Suicides show officers need to talk about 'emotional survival,' Buffalo Grove chief says

  • Buffalo Grove Police Chief Steven Casstevens is among the leaders in nationwide effort to address the numbers of law enforcement suicides in recent years. "We spend a lot of time training on the (shooting) range and teaching de-escalation ...," Casstevens said. "Yet we don't talk about emotional survival, which is just as important."

    Buffalo Grove Police Chief Steven Casstevens is among the leaders in nationwide effort to address the numbers of law enforcement suicides in recent years. "We spend a lot of time training on the (shooting) range and teaching de-escalation ...," Casstevens said. "Yet we don't talk about emotional survival, which is just as important." Daily Herald File Photo, 2017

  • Steven Casstevens

    Steven Casstevens

 
Posted6/7/2019 5:33 AM

By Charles Keeshan and Susan Sarkauskas

ckeeshan@dailyherald.com

                                                                                                                                                                                                                       
 

ssarkauskas@dailyherald.com

It happened years ago, but the memory still burns fresh for Buffalo Grove Police Chief Steven Casstevens.

Watching a news report about a rash of officer suicides in a Chicago-area police department, Casstevens looked on with disbelief as the department's chief blamed it on a "weakness" in those who had taken their own lives.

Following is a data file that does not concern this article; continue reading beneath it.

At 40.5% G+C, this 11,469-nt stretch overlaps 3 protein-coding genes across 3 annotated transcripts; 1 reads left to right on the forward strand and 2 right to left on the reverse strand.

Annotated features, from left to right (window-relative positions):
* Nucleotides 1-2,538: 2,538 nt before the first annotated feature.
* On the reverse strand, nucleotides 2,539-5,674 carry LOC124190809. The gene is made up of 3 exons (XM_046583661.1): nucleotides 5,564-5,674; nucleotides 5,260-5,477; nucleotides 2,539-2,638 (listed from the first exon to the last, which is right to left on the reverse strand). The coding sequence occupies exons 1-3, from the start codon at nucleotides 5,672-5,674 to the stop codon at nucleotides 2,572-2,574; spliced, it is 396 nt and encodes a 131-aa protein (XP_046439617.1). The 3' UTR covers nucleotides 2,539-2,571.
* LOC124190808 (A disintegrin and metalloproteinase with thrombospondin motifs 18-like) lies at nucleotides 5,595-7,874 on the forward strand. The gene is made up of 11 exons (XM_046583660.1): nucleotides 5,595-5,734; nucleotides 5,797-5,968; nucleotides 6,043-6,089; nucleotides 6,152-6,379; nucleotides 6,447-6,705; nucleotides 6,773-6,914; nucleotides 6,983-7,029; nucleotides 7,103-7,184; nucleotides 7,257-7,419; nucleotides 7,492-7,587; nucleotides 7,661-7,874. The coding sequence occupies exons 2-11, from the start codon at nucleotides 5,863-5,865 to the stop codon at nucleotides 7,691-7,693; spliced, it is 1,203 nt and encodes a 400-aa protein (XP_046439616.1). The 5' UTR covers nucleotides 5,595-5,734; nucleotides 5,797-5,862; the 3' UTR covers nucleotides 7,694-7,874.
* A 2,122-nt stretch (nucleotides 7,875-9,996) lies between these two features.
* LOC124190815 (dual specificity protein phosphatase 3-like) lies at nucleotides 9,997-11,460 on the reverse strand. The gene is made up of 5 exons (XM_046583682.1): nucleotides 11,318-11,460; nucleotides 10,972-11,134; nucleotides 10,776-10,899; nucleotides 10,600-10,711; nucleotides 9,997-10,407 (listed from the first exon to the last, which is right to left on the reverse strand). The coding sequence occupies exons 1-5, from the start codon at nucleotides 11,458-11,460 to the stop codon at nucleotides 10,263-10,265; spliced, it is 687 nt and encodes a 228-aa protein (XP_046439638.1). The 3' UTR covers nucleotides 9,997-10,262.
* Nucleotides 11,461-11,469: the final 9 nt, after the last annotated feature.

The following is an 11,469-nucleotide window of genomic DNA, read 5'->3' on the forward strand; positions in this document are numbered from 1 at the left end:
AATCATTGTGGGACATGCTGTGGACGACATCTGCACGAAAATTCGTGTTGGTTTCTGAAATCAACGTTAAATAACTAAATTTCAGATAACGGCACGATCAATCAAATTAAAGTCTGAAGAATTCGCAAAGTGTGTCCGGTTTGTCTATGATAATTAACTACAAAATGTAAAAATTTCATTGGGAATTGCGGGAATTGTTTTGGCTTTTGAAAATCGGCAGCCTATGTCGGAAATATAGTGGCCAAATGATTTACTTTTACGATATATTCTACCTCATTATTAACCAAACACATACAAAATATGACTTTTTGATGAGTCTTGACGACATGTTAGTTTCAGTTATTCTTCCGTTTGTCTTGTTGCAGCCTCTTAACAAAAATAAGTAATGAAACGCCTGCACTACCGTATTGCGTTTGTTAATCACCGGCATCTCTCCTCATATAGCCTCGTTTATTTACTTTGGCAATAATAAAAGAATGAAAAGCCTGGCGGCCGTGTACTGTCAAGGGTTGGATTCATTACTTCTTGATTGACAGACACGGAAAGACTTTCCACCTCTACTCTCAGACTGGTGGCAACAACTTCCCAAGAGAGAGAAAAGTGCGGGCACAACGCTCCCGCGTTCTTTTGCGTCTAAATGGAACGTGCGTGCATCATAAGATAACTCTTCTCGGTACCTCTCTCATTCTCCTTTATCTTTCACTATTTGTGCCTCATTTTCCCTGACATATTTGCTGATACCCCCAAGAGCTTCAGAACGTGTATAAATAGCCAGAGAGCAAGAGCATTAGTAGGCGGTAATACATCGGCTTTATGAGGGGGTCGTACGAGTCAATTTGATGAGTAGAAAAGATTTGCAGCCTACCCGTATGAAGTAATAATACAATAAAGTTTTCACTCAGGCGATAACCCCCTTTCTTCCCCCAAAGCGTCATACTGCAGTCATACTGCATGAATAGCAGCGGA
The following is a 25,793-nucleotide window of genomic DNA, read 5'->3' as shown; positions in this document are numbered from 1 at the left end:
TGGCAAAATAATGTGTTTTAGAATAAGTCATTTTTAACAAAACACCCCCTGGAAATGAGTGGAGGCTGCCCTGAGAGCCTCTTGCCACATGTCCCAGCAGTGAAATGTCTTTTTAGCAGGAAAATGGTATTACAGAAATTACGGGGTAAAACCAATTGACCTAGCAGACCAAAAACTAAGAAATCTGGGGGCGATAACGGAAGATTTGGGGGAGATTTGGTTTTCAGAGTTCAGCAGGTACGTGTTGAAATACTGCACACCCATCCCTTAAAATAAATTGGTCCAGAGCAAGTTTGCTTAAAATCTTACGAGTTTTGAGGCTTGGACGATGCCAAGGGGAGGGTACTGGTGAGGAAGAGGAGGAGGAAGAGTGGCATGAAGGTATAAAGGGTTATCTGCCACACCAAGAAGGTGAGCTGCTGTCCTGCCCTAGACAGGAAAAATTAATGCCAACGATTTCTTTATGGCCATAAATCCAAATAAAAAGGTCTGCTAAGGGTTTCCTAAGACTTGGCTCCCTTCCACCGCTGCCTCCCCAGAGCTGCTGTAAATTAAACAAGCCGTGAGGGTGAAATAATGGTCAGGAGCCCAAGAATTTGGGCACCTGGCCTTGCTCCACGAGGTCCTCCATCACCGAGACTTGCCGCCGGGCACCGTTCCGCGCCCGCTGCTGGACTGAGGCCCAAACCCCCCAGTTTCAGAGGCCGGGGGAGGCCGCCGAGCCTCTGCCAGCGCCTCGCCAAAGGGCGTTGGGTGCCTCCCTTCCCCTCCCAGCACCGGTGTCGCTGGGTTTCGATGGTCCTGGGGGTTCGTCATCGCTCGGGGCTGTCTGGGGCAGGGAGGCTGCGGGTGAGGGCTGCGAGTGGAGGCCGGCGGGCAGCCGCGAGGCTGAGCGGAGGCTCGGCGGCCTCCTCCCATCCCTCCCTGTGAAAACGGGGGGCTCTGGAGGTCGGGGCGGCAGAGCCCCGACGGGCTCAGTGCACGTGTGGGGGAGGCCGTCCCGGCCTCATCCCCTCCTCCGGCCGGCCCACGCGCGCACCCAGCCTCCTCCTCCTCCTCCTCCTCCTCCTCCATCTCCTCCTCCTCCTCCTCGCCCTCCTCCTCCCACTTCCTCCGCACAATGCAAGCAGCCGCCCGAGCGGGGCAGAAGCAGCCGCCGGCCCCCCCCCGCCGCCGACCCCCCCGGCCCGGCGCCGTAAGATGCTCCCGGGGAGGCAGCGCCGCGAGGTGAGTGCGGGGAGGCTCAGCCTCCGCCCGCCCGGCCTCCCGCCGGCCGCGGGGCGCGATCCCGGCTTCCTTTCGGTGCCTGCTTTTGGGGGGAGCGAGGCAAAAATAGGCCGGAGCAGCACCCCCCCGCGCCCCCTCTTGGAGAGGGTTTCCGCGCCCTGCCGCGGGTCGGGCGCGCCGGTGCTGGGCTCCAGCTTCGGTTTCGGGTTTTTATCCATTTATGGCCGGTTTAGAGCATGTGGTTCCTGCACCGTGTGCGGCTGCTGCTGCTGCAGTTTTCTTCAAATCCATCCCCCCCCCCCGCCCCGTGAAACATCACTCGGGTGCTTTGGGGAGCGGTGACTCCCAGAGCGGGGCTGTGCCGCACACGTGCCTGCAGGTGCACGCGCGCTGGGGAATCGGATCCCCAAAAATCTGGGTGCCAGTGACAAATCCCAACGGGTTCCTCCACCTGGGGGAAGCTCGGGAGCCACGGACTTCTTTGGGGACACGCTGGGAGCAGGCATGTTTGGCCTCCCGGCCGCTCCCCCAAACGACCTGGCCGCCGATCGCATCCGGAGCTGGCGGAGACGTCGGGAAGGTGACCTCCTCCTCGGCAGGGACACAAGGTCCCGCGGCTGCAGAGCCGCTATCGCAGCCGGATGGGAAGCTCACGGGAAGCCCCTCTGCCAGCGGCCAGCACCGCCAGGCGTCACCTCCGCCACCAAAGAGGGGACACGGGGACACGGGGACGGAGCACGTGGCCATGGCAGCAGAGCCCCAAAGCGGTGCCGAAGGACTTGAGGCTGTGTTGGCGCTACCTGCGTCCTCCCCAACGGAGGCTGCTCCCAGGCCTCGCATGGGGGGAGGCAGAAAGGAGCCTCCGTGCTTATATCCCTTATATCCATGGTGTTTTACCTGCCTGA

"I was both personally and professionally offended by that answer," Casstevens told us this week. "I decided then that I needed to get involved and do something so that officers know that it's not every chief that thinks like this, because it's not."

Years later, Casstevens remains passionate about preventing suicides among his peers in blue. In fact, when he becomes president of the International Association of Chiefs of Police this fall, suicide prevention will be his top priority.

"We spend a lot of time training on the (shooting) range and teaching de-escalation, which we should, so officers can survive a confrontation on the street," Casstevens said. "Yet, we don't talk about emotional survival, which is just as important."

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Deadliest threat

The numbers, as Casstevens says, are "disturbing." Suicide is becoming the deadliest threat for the men and women of law enforcement in this country.

From 2016 to 2018, more police officers died as a result of suicide -- 478 in all -- than from all line-of-duty causes combined, according to Blue H.E.L.P., a national advocacy group working to prevent law enforcement suicides, honor the service of those who died at their own hand, and eliminate the stigma for officers who seek mental health treatment.

A fourth consecutive year seems certain. So far in 2019, 83 police officers have taken their own lives, compared to 47 killed in the line of duty, according to Casstevens, who leads executive outreach efforts for Blue H.E.L.P.

Law enforcement officers are taking their own lives at a rate "considerably higher" than in the general public, a 2018 white paper by the Ruderman Family Foundation indicates. The report states officer killed themselves at a rate of 17 per 100,000, compared to a general population rate of 13 per 100,000.